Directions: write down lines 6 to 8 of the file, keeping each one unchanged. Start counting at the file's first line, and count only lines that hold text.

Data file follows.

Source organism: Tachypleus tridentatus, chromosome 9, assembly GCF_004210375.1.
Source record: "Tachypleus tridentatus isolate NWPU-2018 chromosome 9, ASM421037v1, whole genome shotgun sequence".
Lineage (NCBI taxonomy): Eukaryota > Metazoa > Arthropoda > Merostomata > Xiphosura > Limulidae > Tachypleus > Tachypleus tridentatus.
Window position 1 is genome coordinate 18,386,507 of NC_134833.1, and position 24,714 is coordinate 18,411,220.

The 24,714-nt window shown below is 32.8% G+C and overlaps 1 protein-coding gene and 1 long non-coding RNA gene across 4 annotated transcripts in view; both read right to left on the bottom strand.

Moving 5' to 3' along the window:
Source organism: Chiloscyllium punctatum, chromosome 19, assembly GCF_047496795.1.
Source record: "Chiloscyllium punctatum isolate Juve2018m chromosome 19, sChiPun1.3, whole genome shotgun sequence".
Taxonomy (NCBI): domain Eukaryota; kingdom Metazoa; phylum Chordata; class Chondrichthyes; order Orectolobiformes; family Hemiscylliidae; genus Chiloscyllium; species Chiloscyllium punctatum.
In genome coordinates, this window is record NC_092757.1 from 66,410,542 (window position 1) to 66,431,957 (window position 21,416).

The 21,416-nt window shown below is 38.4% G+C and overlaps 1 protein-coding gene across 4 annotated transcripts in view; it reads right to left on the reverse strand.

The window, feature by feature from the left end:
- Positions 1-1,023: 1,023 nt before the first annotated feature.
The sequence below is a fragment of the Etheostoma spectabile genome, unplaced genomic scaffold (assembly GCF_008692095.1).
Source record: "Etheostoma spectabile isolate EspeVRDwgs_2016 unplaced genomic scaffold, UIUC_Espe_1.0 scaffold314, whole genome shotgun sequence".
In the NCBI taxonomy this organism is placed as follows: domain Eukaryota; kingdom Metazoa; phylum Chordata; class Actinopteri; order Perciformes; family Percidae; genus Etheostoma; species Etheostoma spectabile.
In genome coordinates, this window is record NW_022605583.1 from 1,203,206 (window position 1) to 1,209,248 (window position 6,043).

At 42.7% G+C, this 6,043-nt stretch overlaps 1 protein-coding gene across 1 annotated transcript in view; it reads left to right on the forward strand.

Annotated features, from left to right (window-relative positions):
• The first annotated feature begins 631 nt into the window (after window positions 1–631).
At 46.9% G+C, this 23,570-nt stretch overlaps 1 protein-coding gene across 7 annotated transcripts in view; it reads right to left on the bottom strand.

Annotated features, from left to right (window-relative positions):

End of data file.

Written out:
Moving 5' to 3' along the window:
Source organism: Chiloscyllium punctatum, chromosome 19, assembly GCF_047496795.1.
Source record: "Chiloscyllium punctatum isolate Juve2018m chromosome 19, sChiPun1.3, whole genome shotgun sequence".